Formed a few years ago, So Long Seven is a Toronto music collective comprised of Neil Hendry (guitars), Tim Posgate (banjo, bass guitar), William Lamoureux (violin, other strings) and Ravi Naimpally (tabla, other percussion). Individually they’re among Canada’s leading instrumentalists on their respective instruments and chosen music genres. As a group they share a common mission. “We all love music. We often play and compose for each other with great mutual respect, trying to challenge, push and inspire each other,” reflects Posgate. He also makes a point of pointing to the diverse influences on group members spanning not only cultures, “but generation too – they cover four decades in age, with a member in each (20s, 30s, 40s and 50s).”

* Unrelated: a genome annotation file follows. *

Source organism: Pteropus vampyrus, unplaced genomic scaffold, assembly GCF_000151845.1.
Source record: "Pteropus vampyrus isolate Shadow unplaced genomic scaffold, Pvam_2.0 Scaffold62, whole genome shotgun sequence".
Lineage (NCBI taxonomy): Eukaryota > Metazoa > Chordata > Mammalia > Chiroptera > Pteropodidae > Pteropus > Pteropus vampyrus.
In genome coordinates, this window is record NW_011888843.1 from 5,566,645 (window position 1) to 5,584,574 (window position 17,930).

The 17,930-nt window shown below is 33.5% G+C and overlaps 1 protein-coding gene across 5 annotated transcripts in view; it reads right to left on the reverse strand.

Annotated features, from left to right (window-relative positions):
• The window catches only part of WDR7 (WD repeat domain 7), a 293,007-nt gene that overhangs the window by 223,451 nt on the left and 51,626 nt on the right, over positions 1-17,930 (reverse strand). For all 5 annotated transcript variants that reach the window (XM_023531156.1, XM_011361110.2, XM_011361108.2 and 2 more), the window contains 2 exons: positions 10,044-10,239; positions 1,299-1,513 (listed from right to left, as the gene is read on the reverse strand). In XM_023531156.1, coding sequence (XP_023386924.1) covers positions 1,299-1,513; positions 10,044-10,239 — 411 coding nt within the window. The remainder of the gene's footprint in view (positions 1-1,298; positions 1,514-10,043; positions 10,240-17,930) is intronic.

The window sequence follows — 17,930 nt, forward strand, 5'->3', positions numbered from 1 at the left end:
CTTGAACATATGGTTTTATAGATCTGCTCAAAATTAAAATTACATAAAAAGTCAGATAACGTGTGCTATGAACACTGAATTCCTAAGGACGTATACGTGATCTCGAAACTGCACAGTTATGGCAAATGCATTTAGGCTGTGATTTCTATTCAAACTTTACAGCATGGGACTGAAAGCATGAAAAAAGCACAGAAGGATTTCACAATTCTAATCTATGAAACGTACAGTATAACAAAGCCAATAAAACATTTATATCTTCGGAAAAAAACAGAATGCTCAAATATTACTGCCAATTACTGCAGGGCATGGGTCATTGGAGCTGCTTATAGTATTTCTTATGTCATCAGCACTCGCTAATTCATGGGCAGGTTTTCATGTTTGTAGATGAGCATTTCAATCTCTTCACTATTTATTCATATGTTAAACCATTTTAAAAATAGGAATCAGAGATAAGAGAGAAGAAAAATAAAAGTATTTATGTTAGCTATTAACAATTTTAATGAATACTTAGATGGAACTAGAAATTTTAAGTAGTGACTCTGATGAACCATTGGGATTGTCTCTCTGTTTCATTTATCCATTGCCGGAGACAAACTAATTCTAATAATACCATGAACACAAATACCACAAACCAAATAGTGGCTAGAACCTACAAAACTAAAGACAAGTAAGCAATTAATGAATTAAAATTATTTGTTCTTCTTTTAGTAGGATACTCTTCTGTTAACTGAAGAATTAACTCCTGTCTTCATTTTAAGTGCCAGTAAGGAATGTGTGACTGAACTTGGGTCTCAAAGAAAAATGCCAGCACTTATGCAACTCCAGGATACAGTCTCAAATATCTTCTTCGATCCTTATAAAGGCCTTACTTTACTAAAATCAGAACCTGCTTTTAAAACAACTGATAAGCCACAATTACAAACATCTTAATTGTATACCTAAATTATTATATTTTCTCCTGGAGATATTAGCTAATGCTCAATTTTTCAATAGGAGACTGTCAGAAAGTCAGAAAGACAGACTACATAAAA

Their sophomore album Kala Kalo reflects that democratic spirit of sharing. Each musician has contributed two or more compositions – plus they leave each other plenty of room to stretch out in fluent, expressive solos. The album’s 11 tracks feature numerous influences from many worlds of music. There is an overlying feeling, however, of collective music-making throughout the album, underscored by loose a cappella choruses on several tracks.
By the way, the invented phrase Kala Kalo translates as “black” in both Hindi and Romani respectively; the album is dedicated to those black sheep who have been marginalized and ostracized personally or politically. Whether you self-identify as a black sheep or not, my bet is that you will feel a warm welcome in the imaginative musical world presented on this disc.